Feeding and Watering Your Beef Cattle
Part of the Raising Beef Cattle For Dummies Cheat Sheet
One of the main things you can do to keep your beef cattle healthy and content is to properly take care of their dietary needs. Here are some tips for tending to all four of your bovine's stomachs:
When adding or removing feeds from your animal's diet, gradually make the change over a week or so. An abrupt switch in feedstuffs can harm the helpful bacteria in the digestive tract and cause an unsafe change in a bovine's digestive juice pH.
Be prepared for big appetites. Beef cattle can consume up to 3 percent of their body weight a day in dry feed.
Provide your beef cattle with forage to keep their digestive systems functioning correctly. You can meet your animal's forage requirements by letting them graze pasture or feeding them dried, harvested hay.
Use concentrates to supplement forages as needed. Supplements are particularly useful during times of drought, to help market cattle put on fat, or to meet the nutritional needs of a lactating and ovulating young cow. Concentrates like the grains of corn, oats, wheat, and barley are good sources of energy for your cattle. Soybean and cottonseed meal supply both energy and protein.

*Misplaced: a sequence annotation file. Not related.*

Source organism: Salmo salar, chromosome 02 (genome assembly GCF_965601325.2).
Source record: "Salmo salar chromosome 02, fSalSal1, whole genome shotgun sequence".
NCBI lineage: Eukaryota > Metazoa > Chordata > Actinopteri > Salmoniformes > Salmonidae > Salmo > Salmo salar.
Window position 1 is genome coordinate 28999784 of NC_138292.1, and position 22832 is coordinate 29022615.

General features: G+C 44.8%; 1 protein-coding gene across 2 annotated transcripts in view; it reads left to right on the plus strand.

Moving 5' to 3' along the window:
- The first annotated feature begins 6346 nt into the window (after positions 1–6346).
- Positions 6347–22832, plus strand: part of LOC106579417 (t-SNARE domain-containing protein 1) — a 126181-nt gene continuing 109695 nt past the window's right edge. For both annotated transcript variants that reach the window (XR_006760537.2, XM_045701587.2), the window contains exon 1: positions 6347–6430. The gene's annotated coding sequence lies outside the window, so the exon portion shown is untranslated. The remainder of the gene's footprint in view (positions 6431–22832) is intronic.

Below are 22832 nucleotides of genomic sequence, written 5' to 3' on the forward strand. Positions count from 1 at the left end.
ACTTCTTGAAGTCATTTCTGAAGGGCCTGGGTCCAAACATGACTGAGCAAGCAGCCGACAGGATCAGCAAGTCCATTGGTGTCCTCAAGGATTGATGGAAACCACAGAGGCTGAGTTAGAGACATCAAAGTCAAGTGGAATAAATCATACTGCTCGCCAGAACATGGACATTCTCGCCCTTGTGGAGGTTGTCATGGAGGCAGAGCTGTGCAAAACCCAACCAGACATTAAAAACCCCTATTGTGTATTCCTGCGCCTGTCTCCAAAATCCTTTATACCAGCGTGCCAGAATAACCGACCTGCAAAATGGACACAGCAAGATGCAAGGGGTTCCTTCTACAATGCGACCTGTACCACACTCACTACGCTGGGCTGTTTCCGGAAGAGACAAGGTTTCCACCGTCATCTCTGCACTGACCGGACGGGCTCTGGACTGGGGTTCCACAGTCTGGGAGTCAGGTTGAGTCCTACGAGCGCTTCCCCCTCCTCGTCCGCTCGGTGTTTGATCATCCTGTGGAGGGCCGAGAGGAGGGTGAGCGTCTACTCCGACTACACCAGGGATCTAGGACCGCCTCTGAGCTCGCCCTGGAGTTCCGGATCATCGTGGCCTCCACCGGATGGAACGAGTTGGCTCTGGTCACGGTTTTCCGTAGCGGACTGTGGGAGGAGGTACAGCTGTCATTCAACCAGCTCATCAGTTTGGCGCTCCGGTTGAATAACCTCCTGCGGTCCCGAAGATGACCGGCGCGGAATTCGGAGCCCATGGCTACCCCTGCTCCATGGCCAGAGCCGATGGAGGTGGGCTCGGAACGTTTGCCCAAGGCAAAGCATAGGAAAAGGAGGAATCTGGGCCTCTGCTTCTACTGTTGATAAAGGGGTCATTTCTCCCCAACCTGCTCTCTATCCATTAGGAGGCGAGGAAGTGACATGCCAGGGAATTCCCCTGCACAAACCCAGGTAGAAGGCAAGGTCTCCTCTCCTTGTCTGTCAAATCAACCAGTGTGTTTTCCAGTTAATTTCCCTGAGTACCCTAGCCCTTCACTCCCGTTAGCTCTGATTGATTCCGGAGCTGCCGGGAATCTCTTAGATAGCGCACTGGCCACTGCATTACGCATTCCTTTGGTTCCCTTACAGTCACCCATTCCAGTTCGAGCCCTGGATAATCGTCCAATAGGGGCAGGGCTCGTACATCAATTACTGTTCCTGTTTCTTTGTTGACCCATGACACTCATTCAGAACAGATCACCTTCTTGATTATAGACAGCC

Add minerals and vitamins to your beef cattle's diet to keep them healthy and productive. You can mix these nutrients with the other feed you provide your cattle, or you can serve it up in a free-choice feeder for animals on pasture.
Always make sure your beef cattle have access to a clean, fresh, and plentiful supply of water. Beef cattle drink a lot. During a hot summer day, for example, a mother cow with a nursing calf can consume nearly 18 gallons of water.
Provide only wholesome feedstuffs. Don't feed your beef cattle any grain or hay that's musty, moldy, or soiled by animal feces.